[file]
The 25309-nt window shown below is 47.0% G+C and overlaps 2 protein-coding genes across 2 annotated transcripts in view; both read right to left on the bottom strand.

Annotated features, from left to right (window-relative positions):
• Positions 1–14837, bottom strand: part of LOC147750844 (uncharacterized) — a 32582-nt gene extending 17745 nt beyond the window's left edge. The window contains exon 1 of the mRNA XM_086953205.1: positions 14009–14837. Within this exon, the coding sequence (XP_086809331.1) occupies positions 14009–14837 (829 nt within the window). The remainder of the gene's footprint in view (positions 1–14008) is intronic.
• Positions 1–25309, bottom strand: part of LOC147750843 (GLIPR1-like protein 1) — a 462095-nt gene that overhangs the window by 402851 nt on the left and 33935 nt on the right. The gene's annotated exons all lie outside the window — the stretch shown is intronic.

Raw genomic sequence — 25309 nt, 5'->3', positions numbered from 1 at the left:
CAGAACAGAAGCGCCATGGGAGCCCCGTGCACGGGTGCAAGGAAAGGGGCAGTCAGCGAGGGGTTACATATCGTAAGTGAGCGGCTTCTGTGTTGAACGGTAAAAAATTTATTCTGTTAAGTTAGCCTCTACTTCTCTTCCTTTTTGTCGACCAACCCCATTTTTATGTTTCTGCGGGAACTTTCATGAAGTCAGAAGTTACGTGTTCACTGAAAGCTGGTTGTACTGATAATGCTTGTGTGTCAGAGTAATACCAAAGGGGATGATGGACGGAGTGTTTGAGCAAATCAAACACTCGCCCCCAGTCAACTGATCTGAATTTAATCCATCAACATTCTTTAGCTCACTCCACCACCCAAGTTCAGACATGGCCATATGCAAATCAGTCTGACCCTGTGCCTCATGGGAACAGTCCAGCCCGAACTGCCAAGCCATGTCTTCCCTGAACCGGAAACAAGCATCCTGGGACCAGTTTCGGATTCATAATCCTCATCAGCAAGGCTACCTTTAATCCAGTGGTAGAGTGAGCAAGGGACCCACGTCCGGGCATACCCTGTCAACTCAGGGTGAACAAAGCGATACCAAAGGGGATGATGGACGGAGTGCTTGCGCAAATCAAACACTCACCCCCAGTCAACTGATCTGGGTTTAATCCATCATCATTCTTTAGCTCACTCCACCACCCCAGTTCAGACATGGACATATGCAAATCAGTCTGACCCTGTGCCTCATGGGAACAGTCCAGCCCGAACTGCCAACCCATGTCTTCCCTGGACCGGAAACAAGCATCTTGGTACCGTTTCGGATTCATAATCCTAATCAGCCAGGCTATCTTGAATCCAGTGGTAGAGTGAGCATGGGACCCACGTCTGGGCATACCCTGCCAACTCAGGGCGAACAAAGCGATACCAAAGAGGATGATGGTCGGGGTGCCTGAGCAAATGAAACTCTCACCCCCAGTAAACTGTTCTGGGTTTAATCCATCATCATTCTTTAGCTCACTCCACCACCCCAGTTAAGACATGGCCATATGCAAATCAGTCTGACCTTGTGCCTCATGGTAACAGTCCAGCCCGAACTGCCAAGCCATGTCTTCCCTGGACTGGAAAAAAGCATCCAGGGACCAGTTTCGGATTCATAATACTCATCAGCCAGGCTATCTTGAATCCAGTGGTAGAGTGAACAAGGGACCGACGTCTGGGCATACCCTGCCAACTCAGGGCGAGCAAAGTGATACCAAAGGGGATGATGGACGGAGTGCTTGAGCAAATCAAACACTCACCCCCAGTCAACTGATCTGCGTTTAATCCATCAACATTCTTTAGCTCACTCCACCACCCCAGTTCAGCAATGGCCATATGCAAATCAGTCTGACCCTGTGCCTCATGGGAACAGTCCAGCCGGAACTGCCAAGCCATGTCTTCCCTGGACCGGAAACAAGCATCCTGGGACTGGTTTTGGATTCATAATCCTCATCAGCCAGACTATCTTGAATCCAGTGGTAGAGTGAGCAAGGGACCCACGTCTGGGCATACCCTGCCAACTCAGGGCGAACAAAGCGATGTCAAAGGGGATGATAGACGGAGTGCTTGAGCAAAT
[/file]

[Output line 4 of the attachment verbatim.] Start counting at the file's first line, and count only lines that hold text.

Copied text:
• Positions 1–25309, bottom strand: part of LOC147750843 (GLIPR1-like protein 1) — a 462095-nt gene that overhangs the window by 402851 nt on the left and 33935 nt on the right. The gene's annotated exons all lie outside the window — the stretch shown is intronic.